Get Easy Health Digest™ in your inbox and don’t miss a thing when you subscribe today. Plus, get the free bonus report, Mother Nature’s Tips, Tricks and Remedies for Cholesterol, Blood Pressure & Blood Sugar as my way of saying welcome to the community!
Whether you’re single by choice or by circumstance, there are a lot of benefits to cruising through life solo…
You’re more likely to maintain healthy friendships. You have more freedom to pursue your dreams and travel. You have the whole bed to yourself… and you’re never stuck listening to another person’s snoring.
But despite the many benefits of single living, single people get the short end of the stick in one area — health.
Studies show that married people live longer, have fewer strokes and heart attacks, and are more likely to survive cancer or major operations.
But if you prefer the single life, don’t sign up for a dating website just yet. There is something you can do to stay healthy…
Get a dog.
Studies show a canine companion may be all you need to give your health a little boost.
Dogs are doggone good for you
A recent study from researchers at Uppsala University in Sweden found that dog ownership comes with major health benefits… especially you’re single.
The study tracked the health of 3.4 million people over 12 years using Sweden’s national health registries. And researchers concluded that single people who own dogs have a 33 percent lower risk of premature death and an 11 percent lower risk of cardiovascular disease compared to single people who don’t own dogs.
This is big news considering premature death and cardiovascular disease are two of the biggest health downsides of the single life. So why is a canine companion so good for single people?
Well, the study didn’t delve into why dogs do wonders for heart health and lifespan, but researchers have a few guesses:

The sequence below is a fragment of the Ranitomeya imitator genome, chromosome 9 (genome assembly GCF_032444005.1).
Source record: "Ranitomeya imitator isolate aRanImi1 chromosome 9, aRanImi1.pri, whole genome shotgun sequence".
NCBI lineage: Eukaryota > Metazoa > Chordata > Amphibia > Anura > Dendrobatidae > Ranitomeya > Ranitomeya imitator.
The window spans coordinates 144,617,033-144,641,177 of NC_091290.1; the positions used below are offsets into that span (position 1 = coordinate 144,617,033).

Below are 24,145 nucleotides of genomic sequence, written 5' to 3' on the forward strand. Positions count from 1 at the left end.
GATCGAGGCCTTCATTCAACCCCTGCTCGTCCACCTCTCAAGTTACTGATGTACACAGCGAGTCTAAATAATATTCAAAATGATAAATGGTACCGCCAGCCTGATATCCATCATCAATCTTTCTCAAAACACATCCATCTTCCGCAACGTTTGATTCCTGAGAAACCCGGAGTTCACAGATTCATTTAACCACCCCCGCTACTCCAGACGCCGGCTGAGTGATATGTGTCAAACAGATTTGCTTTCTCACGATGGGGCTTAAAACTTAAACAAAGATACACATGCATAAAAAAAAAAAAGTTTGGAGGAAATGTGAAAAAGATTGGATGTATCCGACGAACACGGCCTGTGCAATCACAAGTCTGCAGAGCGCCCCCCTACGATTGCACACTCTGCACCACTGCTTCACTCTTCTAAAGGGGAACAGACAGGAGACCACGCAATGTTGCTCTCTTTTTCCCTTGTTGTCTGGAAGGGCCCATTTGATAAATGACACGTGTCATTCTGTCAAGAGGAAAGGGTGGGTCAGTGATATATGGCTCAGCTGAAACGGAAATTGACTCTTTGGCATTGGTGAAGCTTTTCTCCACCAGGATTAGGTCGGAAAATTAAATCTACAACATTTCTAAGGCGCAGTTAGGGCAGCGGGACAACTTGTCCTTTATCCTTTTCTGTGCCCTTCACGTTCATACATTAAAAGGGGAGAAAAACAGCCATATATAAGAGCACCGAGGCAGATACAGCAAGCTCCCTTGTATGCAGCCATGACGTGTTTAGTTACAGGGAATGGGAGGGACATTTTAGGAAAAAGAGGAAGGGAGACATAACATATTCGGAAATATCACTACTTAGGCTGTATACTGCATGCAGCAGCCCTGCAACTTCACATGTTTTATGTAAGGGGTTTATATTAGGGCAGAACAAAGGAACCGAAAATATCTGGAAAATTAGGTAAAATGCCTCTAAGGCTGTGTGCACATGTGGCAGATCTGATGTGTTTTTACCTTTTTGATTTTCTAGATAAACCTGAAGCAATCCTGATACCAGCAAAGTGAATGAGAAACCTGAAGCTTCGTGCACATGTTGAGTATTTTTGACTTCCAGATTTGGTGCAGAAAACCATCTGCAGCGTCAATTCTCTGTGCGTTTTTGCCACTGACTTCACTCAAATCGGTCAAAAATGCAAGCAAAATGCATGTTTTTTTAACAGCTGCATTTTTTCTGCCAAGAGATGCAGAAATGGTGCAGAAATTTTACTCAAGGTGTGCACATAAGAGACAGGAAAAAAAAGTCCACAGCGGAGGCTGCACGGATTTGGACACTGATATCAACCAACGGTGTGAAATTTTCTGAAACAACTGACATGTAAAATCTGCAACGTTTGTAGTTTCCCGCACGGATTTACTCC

- Dog-owners tend to be more active. Those daily dog walks do your body good!
- Dogs may count toward your social interaction quota. People who socialize more are healthier, and that may extend to socialization with animals too.
- Dogs may have a positive effect on your microbiome. Dogs expose you to all sorts of new and interesting bacteria—and that’s not necessarily a bad thing. It could diversify your microbiome in a positive way.
Taking the plunge into pet-ownership
So should you head to your local animal shelter and find yourself a canine companion?
It’s definitely worth considering — but only if you love dogs, of course. Owning a dog is a big responsibility, so you don’t want to go into it impulsively or half-heartedly.
If you do decide to get a dog, there’s one other finding from the study that may help you decide what kind to get. Researchers found that people who had hunting dog breeds had bigger health benefits—maybe because these dogs have higher exercise needs. Some popular hunting breeds include:
- Labrador retrievers
- Golden retrievers
- Flat-coated retrievers
- Bassett hounds
- Brittany spaniels
- Fox terriers
- Jack Russell terriers
- Rat terriers
- Welsh corgis
And if you’re more of a cat person, don’t worry. A previous study showed that cat owners have a 30 percent lower risk of dying from a heart attack or stroke than people who don’t own cats. So it seems the love of a pet is all you need to make your single life a bit healthier.
Editor’s note: One thing you might consider is adopting a senior pet. Dogs and cats can live anywhere from 10 to 20 years, sometimes even longer. And plenty of senior pets are displaced when their owners can no longer care for them. A senior pet may mean a shorter commitment but boatloads of benefits.
- The health advantages of marriage — Harvard Medical School. Retrieved November 20, 2017.
- Dog ownership linked to lower mortality — MedicalXpress. Retrieved November 20, 2017.
- List of Hunting Dog Breeds — Dog Breed Info Center. Retrieved November 20, 2017.
- Cat Owners Have Lower Heart Attack Risk, Study — Medical News Today. Retrieved November 20, 2017.
- Mubanga, et al. “Dog ownership and the risk of cardiovascular disease and death – a nationwide cohort study.” — Scientific Reports, 2017.